The second question must be “what did you talk to them about?”. The answer will be something like: "about the same vehicle they were looking at yesterday. Can they come up with $5,000 down? Can they now afford $700.00 a month?". The answer should be "about that vehicle and the back up plan to BRING THEM BACK IN THE STORE AND SHOW THEM ANOTHER VEHICLE!".
After you do this a few times, most of your salespeople/sales managers will change their answers. Again, generally speaking, people will tell you what you want to hear to make you go away. Then what do you do? YOU pick up the phone and do a test call. Tell the prospect that you’re the manager and your calling to make sure that when your salesperson called today, they were courteous and helpful and offered them an additional $200.00 if them could come back in. You will quickly find out if they called or not.
I'm assuming that most of the people who read this are actually "in" the industry and, at this point, literally saying to themselves that this WILL NEVER HAPPEN. If you're one of them, YOU'RE CORRECT. So what do the successful dealerships do about it? They have a third party do their follow up. People will tell a third party more than they'll ever tell you. You'll start understanding your customers’ perception of their visit. That is the perception you want to base your decisions on. Some deals don't happen; not because the prospect didn't like the salesperson (after all, we try to hire nice people), they don't happen because they didn't "click" with the salesperson. You'll never know that if you depend on your staff to follow up. You'll never know that they went to a competitor and got $200.00 more for their trade, you'll never know if they got a reality check and now understand they can't get a $50,000 vehicle for $199.00 a month. Why won't you know? YOUR STAFF thinks people don't buy vehicles because: They are too buried in their current vehicle, They don't have enough down payment, They couldn't afford the monthly payment on the vehicle, You didn't have the specific vehicle they were looking for or They were just looking. Looking in the mirror is not easy for a salesperson a manager or a store. Once you have a third party providing real information to you there is still a lot of work to do. It will be very difficult to react to your prospects perception. Your instincts will tell you to ask the salesperson what happened before you call that prospect back…which means you really don't want to see what's in the mirror.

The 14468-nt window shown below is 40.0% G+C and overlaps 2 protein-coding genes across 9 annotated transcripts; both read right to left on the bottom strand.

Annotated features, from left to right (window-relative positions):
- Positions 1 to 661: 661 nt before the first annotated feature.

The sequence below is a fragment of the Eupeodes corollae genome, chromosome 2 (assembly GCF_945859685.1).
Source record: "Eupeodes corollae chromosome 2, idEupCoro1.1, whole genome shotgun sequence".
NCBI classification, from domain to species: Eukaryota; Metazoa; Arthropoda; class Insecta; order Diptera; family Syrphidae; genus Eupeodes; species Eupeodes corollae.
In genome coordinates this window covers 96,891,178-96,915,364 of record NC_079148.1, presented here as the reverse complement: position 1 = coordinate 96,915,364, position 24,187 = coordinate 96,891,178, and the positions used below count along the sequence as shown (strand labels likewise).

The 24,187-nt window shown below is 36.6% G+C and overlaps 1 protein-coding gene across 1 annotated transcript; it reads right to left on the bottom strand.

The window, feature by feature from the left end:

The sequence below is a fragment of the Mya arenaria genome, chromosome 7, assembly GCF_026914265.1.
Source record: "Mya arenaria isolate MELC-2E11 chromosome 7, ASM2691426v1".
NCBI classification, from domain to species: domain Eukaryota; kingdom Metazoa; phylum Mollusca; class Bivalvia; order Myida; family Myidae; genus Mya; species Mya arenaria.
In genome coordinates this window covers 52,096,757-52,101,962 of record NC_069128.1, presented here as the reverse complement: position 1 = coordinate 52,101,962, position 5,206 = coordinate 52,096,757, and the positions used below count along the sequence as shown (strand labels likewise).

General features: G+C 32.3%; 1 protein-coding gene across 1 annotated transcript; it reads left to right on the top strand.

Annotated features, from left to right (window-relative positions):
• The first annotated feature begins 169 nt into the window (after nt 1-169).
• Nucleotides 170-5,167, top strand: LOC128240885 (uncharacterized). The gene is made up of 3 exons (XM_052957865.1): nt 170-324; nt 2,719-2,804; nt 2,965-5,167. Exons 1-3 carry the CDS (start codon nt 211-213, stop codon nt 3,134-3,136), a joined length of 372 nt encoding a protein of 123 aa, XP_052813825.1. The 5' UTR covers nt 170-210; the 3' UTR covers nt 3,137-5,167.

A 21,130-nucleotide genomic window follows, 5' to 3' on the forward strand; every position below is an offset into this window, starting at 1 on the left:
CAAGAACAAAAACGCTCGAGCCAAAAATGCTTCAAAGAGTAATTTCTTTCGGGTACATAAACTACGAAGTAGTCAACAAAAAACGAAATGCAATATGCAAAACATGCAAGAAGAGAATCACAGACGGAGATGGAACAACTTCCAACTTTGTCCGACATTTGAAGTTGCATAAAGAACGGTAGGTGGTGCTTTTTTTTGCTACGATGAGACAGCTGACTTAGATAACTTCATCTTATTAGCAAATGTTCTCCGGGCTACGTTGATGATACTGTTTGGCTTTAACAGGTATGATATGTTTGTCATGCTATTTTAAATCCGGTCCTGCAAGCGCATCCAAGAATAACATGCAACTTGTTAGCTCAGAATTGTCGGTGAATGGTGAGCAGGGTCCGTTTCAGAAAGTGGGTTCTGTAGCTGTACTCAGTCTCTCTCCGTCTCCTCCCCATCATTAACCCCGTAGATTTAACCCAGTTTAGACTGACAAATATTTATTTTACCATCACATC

~ Steve Dozier, Sales Director @ DMEautomotive
Steve Dozier brings 15 years of experience in the automotive industry to DMEautomotive. Before joining Full Circle Solution and DMEautomotive, he held upper level management positions in the retail industry. Steve also owned a consulting company that specialized in CRM and direct mail, which brought in $2 Million in Sales for approximately 5 years. While serving as a consultant Steve was consistently recruited by the top 3 CRM firms of that time.
Since starting with DMEautomotive Steve has held a managerial position overseeing the Dealer-to-Dealer team. He is responsible for the entire telephony sales department.
Steve is married with two children and enjoys scuba diving and boating in his free time.